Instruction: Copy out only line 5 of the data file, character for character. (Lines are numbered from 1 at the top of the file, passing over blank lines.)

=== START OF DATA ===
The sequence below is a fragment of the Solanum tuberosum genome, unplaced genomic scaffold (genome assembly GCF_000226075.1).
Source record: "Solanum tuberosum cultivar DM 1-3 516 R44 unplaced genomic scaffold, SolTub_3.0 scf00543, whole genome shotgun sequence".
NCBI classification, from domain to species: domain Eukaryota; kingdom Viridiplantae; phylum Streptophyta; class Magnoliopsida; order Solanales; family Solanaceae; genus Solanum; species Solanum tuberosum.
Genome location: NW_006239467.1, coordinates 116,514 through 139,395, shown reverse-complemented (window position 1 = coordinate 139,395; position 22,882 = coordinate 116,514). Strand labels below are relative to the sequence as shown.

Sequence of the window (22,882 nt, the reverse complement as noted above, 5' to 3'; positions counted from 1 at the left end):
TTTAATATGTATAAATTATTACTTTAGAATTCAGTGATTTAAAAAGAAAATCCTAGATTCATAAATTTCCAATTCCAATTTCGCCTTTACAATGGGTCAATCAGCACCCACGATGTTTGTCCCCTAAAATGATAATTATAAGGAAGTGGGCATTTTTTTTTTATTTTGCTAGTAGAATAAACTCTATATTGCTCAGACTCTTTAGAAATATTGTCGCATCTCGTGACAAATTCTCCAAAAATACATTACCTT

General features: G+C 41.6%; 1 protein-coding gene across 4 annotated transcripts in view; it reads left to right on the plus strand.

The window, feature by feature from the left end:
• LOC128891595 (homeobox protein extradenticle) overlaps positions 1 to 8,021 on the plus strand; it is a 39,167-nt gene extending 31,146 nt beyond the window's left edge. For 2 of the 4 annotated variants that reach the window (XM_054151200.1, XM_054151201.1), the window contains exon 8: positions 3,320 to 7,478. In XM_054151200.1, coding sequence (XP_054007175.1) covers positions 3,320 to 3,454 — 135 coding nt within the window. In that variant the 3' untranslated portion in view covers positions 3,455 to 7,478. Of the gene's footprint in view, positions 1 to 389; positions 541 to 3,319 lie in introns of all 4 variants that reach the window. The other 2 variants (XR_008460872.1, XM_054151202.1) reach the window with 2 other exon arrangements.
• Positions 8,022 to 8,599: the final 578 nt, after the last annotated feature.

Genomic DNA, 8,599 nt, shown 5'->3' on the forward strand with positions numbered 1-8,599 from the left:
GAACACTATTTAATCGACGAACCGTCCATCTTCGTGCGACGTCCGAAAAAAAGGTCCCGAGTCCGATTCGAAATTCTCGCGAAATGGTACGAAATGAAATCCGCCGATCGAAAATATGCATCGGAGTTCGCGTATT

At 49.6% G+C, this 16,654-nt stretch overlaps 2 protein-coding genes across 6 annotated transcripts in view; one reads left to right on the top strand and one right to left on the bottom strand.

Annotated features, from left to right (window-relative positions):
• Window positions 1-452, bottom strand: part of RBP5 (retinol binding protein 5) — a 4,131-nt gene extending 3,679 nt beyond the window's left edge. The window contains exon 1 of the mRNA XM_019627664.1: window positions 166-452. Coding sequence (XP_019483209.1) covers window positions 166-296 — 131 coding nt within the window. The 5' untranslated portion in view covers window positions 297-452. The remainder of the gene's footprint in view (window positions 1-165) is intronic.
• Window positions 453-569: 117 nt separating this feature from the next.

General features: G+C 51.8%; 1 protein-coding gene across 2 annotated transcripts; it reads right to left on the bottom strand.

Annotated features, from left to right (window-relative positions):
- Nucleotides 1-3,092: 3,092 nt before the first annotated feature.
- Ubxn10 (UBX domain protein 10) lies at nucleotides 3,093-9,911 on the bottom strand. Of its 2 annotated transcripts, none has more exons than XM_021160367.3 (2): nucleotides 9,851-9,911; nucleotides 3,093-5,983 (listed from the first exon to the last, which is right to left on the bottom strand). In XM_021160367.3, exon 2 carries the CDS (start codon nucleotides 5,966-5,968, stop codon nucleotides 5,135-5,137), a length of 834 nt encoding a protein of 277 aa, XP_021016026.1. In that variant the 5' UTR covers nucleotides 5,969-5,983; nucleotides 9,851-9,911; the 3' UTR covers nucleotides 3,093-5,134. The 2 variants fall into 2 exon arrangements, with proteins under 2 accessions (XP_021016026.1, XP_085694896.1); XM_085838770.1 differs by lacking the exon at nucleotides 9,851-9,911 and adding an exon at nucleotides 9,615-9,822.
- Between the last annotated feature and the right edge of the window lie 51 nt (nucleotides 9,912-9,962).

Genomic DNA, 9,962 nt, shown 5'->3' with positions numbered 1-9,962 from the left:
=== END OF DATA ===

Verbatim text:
Sequence of the window (22,882 nt, the reverse complement as noted above, 5' to 3'; positions counted from 1 at the left end):